It's pretty easy actually. Figure out the size of your wheel in inches (i.e., the roll out). I know mine in millimeters since I had to measure that for my cyclocomputer. So then I just convert it. Once you have that number (for my MB it is 1988 mm, or 78.27 inches) then you just find the gear ratio.
The gear ratio is the chainring size divided by the cog size. So if you are in your largest chainring and smallest cog you'd divide 49/11 = 4.45. Multiply that number by your tire size and you get your gear inches. 4.45 x 78.27 (in my case) = 348.30 gear inches. Which means that my bicycle travels 348.3 inches for every full revolution of my pedals.
EDIT: Sorry, 348.3 inches is the distance per pedal revolution. Your gear inches is the gear ratio multiplied by the diameter of your wheel. So if you have a 26 inch wheel, and your gear ratio is 4.45, then your gear inches would be 4.45 x 26 = 115.7 gear inches. Sorry for the confusion.
From that you can expand to find your speed at a certain RPM (80 pedal turns per min, etc).
If you just want to figure out how to translate from what they say (53x11) to what you have on your bike, skip the wheel size and just compute the gear ratio. Obviously, you will not be able to match a 53x11, since your biggest gear is a 49x11. But in another example, say the book says 39x17 and you need to find a similar gear on your bike. Take 39/17 = 2.29 gear ratio.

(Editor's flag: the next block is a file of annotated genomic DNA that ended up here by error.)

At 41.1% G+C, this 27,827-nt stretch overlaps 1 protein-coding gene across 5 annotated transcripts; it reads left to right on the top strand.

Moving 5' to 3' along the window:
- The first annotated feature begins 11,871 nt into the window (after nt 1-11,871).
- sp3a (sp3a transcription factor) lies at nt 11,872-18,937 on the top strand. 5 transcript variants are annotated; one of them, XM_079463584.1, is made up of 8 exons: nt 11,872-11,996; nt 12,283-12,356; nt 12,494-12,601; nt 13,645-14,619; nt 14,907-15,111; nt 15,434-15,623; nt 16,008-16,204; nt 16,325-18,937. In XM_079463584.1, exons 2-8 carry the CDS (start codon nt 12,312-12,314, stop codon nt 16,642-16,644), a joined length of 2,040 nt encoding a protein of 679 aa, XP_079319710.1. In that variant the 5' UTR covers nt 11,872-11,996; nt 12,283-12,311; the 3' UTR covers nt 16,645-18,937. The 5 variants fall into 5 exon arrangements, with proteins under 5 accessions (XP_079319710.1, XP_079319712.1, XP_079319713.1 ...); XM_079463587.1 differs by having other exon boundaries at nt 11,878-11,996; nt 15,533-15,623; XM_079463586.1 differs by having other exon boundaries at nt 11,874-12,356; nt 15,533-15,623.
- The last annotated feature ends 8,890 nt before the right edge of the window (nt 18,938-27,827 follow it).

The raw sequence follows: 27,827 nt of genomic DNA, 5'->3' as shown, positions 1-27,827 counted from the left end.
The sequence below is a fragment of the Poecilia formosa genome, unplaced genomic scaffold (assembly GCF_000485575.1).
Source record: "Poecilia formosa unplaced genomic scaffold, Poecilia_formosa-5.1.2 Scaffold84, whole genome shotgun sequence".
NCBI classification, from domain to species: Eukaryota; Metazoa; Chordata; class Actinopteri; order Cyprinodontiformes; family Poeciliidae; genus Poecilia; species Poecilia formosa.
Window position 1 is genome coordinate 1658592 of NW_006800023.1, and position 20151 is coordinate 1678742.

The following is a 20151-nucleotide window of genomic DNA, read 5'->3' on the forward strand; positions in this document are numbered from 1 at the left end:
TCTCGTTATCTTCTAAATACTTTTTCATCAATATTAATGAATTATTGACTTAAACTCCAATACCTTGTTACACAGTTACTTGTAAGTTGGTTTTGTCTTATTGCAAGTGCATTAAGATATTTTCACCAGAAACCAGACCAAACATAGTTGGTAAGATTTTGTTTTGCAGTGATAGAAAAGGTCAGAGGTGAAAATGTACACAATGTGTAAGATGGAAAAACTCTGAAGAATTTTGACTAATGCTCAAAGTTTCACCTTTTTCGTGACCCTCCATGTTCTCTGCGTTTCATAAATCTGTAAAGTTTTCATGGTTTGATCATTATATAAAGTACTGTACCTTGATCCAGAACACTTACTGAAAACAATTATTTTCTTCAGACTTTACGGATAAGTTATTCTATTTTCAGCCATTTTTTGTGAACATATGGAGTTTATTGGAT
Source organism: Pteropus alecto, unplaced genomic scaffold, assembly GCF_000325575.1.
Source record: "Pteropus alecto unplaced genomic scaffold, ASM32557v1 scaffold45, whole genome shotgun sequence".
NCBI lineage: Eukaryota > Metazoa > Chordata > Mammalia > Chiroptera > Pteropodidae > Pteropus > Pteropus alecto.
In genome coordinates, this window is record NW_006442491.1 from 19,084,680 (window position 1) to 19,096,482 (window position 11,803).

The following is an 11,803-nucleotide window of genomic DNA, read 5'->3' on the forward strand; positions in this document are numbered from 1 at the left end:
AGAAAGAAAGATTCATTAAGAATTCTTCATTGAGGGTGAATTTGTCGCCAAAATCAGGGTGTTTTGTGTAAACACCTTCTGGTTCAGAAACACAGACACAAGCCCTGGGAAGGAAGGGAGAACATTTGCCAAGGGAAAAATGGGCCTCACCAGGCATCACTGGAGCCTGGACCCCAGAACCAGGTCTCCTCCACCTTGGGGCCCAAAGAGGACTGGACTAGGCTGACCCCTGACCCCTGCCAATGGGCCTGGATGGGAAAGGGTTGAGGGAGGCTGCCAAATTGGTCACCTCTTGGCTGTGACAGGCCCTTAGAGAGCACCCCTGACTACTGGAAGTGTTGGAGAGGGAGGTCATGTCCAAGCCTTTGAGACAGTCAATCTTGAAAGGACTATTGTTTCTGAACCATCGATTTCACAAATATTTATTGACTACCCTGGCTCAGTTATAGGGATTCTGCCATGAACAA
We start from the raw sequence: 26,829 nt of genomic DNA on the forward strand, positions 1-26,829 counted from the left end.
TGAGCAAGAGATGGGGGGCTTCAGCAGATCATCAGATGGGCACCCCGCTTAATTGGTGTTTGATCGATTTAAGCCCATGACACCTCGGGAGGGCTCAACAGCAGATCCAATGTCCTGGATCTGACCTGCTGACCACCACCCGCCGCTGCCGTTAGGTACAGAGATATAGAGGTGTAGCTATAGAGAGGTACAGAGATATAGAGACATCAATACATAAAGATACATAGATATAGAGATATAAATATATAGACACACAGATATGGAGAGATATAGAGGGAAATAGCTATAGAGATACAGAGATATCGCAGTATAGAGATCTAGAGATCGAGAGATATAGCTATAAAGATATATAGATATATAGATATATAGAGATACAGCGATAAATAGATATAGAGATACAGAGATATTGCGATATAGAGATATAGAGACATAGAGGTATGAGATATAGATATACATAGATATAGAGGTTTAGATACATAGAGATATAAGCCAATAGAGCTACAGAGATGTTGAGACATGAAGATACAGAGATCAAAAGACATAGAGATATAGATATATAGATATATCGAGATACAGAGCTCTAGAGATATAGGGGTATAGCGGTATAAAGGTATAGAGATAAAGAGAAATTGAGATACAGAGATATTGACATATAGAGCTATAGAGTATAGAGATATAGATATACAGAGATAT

You will need to figure out all of your gear ratios... perferably in a table format. So you'll need to know all the cog sizes in your 11-32 cogset. You'll start with your first chainring (49 tooth) and divide it by each of the cogs (11 tooth, then 12 tooth, etc., etc) and put that in one column. Then move to the next chainring and fill that column and so on and so on. Since you have a 38 tooth chainring, you'll need a cog with between 16 and 17 teeth to match that ration above (2.29) (38/16 = 2.375 gear ratio and 38/17 = 2.235 gear ratio). Or you can try your 49 tooth chainring and put it in a cog with about 21 teeth (49/21 = 2.33 gear ratio). Or you can try your 28 tooth chainring and put it into your 12 tooth cog (28/12 = 2.33 gear ratio).
As you can see, you can get really close to their gear ratio using different chainring/cogset combinations.
I don't think most people tend to work all this out before a ride. At least I don't. I just ride in the gear that lets me keep my cadence (RPM) at what I'm trying to ride. Somedays I like to do a high cadence (100 is high for me) and other days I like to just ride at my normal cadence (the cadence that I naturally do when I'm not thinking about cadence) which is 78. And sometimes, like on hills when I'm trying to work my legs more, I'll bring my cadence way down (65 to 70) and go up in my gears.
Last edited by P. B. Walker; 11-22-02 at 12:05 PM.